Baltimore Ravens linebacker Brendon Ayanbadejo watches the action on the...

Baltimore Ravens linebacker Brendon Ayanbadejo watches the action on the field during the second half of a game against the Pittsburgh Steelers in Baltimore. (Dec. 2, 2012) Credit: AP

Brendon Ayanbadejo has become known just as much for being an outspoken advocate for marriage equality as he is for being an NFL player. And he thinks that may be one of the reasons he’s no longer the latter.

Ayanbadejo’s contract was terminated by the Ravens today after five years with the team. At tonight’s Straight for Equality Gala in Manhattan where he and Vikings punter Chris Kluwe were being honored, Ayanbadejo said his non-football activities were a factor in the Ravens’ decision.

“My bark is louder than my bite,” he told Newsday. “I make a lot of noise and garner a lot of attention for various things off the football field. When that starts happening, why do you have that player around?”

Ayanbadejo said he understands it’s just a piece of the ultimate decision. The three-time Pro Bowler as a special teamer said he knows the Ravens can find players to do what he does for less money and conceded that his productivity has gone down in recent years.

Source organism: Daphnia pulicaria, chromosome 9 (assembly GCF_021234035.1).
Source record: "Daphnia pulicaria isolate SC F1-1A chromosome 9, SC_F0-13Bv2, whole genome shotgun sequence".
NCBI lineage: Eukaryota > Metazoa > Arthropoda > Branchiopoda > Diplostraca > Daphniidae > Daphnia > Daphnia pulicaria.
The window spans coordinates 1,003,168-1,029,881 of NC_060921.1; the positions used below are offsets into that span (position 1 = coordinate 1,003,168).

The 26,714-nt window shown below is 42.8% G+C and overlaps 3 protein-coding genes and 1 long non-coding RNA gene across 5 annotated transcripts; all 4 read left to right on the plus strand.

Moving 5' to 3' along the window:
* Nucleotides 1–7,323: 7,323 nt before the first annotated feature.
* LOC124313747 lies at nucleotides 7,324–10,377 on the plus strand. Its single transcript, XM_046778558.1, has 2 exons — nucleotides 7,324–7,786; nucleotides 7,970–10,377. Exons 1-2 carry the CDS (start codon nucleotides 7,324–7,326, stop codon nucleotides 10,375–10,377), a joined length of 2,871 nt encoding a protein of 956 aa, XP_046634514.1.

“But,” he said, “I don’t necessarily think that teams want this type of attention.”

The Ravens have been generally supportive of Ayanbadejo, but the tipping point of that may have come this winter when the Ravens, the linebacker and the issue all took to the sport’s biggest stage at the same time.

“I was a vocal guy and garnered a lot of attention,” he said. “I brought a lot of issues with me to the Super Bowl and the issues came up at the Super Bowl.”

The Ravens insisted Ayanbadejo's release had  nothing to do with his stance on gay rights. 

"We are surprised that Brendon would indicate that," said Ravens spokesman Kevin Byrne. "We have always respected Brendon's opinions and his right to express them. He was released for football reasons, period." 

Ayanbadejo said he’s not going to be banging on doors to get another chance in the NFL, but he will stay in shape and be available if an opportunity to continue playing presents itself. His work in the NFL as a player may be done, but he still thinks there is more to do in the league concerning his other passion.

“One thing I want to do is I want to facilitate change and be a catalyst for change,” he said. “I want the NFL to make a stance. Other Fortune 500 companies, Apple, Google, they’ve taken a stance against discrimination. You look at the International Soccer Federation and they’ve taken a stance against discrimination. I’m really waiting for the NFL to … Instead of the NFL having to be reactive to those things I want them to be proactive because I care about the NFL and I care about the players in the NFL.”

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